William Hill and Ladbrokes Hit Hard by New Online Gambling Tax

William Hill Ladbrokes UK Gambling Tax

William Hill said its operating profits fell by around £21 million in the first half of the year, due to increased online gambling and FOBT taxation. (Image: William Hill)

William Hill and Ladbrokes, Britain’s two biggest bookmakers, have reported sliding financial results this week, as increased online gambling taxes begin to kick in. Both William Hill and Ladbrokes have said the UK’s new “point of consumption tax” has hit them hard, along with a bigger duty on fixed-odds betting terminals (FOBTs).

The new tax regime was established at the beginning of this year, following the implementation of the UK Gambling Act, and requires online operators with exposure to the UK market to be licensed and regulated within the UK, and to pay a 15 percent levy on gross gaming revenues.

Under the regulations of the previous regime, online operators were able to target UK customers while being licensed by a series of overseas jurisdictions that had been “whitelisted” by the UK government and offered big tax breaks.

Some operators chose to quit the UK in the wake of the new laws, but most stayed, believing that the pros of operating in a highly lucrative market outweighed the cons of the new tax, but all are now feeling the pinch.

Tax Bill £44 Million Higher than Last Year

Meanwhile, following pressure from anti-gambling groups, the government raised the tax duty on controversial FOBTs terminals in high-street bookies from 20 to 25 per cent, hitting the bookies even harder.

FOBTs allow customers to wager up to £100 per spin on virtual casino games like roulette. Detractors argue that the stakes are simply too high and they have promoted a resurgence in problem gambling since their introduction to Britain’s bookmakers’ shops in 2005.

William Hill said its operating profits fell by around £21 million in the first half of the year, and that the new fiscal laws had left it with a tax bill that was £44 million higher than last year.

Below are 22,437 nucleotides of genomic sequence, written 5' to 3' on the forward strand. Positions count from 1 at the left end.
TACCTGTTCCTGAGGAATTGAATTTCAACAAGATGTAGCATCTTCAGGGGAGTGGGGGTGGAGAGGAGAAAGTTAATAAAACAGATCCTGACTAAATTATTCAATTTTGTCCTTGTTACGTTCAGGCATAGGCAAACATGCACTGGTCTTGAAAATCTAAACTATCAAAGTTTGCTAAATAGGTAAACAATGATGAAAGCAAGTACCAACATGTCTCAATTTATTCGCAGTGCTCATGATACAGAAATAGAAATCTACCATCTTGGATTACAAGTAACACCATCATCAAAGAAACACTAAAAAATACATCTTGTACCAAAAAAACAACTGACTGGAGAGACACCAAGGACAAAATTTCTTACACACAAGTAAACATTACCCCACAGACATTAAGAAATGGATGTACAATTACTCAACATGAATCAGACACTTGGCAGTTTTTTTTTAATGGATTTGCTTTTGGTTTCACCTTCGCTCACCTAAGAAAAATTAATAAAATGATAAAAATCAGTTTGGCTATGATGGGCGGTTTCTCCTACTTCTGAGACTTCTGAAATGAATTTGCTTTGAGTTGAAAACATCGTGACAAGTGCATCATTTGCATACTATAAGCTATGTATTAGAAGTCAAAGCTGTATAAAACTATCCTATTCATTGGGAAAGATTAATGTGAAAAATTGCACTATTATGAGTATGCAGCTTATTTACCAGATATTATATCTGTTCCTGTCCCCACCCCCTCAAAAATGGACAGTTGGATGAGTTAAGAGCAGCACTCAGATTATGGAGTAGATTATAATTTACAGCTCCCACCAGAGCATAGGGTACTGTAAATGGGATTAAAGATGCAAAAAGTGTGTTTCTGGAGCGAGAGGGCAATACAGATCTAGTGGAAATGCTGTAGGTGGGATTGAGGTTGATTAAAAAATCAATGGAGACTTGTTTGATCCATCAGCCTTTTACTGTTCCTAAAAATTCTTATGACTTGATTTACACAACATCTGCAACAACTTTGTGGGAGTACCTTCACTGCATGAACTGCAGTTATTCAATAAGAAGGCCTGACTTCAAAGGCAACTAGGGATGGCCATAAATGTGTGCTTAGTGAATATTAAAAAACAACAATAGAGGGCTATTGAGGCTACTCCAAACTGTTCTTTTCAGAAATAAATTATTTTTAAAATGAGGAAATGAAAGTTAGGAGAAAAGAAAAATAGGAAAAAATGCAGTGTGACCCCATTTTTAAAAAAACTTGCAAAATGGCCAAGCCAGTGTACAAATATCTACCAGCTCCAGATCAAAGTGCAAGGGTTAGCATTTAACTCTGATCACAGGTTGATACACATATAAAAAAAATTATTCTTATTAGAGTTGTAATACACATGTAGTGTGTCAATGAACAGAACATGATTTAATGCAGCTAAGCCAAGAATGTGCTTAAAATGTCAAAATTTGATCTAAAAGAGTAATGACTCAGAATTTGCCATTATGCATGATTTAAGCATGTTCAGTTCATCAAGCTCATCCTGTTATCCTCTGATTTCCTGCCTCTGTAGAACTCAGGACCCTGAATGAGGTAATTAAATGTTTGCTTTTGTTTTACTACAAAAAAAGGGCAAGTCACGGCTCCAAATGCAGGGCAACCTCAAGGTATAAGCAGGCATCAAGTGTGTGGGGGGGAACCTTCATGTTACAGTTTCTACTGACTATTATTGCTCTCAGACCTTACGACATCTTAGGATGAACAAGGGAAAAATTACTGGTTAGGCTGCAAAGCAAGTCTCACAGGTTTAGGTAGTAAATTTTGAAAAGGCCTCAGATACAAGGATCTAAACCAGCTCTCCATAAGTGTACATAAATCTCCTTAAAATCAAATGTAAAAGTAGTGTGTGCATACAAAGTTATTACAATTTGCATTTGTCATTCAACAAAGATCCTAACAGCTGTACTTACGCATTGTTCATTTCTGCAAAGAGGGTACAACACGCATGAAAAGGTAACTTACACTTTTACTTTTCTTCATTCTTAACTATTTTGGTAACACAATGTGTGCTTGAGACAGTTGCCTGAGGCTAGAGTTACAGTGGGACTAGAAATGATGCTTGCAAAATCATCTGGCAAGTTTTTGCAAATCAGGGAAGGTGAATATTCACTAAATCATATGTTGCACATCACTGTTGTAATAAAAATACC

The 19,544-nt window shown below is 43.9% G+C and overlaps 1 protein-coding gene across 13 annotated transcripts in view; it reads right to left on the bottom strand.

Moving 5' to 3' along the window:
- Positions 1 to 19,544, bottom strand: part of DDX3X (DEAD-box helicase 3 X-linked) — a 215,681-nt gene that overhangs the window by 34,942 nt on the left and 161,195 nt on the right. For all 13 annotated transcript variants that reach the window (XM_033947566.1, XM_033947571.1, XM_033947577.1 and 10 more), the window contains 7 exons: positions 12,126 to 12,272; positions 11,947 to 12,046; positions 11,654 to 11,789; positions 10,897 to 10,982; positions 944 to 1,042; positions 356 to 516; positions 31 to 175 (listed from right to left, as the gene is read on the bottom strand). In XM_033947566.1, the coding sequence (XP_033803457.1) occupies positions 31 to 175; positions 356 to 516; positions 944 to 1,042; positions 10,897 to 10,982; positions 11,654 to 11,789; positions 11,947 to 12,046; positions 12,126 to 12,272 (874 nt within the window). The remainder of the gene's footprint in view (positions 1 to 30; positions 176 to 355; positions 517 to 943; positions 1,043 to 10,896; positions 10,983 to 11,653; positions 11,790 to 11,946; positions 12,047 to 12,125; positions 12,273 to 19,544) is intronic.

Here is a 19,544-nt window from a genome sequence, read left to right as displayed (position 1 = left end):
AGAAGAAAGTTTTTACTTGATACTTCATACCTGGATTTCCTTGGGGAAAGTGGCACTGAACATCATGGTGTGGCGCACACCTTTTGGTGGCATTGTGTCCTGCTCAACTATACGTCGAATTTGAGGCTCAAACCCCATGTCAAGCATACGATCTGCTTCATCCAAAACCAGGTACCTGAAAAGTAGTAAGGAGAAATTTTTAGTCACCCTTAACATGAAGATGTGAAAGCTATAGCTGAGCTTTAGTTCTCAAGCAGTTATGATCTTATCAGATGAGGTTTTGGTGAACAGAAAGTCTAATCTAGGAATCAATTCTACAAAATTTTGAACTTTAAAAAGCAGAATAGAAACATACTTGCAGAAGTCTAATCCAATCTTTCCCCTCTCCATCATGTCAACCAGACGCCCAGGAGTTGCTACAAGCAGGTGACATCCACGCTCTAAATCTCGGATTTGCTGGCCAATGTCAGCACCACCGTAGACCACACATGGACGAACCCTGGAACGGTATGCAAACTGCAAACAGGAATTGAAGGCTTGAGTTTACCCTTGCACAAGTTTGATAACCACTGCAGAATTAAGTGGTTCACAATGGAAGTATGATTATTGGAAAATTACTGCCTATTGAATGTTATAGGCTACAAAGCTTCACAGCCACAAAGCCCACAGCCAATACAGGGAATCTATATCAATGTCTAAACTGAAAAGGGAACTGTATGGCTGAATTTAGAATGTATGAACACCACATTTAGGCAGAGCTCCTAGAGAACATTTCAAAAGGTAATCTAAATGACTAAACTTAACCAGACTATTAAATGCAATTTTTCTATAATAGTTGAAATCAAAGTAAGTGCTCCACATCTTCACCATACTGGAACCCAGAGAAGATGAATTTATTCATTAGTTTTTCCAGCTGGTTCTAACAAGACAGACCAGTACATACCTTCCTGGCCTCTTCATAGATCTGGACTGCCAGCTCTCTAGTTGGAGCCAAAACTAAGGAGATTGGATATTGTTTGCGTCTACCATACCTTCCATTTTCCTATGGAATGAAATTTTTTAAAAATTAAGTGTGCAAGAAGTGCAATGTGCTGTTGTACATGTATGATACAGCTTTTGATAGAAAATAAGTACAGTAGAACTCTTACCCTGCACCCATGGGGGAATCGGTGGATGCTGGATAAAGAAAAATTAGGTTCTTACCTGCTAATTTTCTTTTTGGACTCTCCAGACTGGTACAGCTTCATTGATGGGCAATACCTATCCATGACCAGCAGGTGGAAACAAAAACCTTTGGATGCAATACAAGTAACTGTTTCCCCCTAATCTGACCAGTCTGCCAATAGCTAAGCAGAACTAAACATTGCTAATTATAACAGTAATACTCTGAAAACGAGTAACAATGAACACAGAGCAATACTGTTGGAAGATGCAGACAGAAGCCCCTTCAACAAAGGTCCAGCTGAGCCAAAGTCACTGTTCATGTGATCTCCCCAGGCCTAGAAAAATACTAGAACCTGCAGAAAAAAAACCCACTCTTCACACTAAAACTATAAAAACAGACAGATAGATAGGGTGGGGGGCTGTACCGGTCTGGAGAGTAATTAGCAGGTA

Ladbrokes, meanwhile, which a few weeks ago announced a £2.3 billion merger with Gala Coral that will see it overtake William Hill as Britain’s biggest High Street bookmaker, reported a £51.4 million loss for the first half of 2015, following dozens of shop closures in the UK and Ireland.

Ladbrokes’ chief executive, Jim Mullen, who was poached from William Hill to shore up the company’s online operations, said “short-term thinking” which had “come to dominate Ladbrokes’ actions” was to blame for the losses.

Mobile Now UK Favourite Internet Device

There were, however, reasons to be optimistic beyond the upcoming merger. Ladbrokes’ online operations, which had fallen way behind William Hill’s over the past few years, enjoyed a 6.9 per cent rise for the period, suggesting Mullen has been well-appointed.

Both operators may also take heart from news this week of a study by Ofcom, which suggests mobile phones are now the number one method of accessing the internet for Brits.

Thirty-three percent of us now prefer to use our phones to access the internet, with 30 percent favouring laptops. That’s a change from last year, when laptops were favoured by 40 percent of people and phones by just 22 percent.

With mobile being the most significant driver of growth in the online gambling industry over the last few years, particularly the rise of mobile in-play sports betting, it may well be that the bookies are on the road to offsetting that nasty point of consumption tax.

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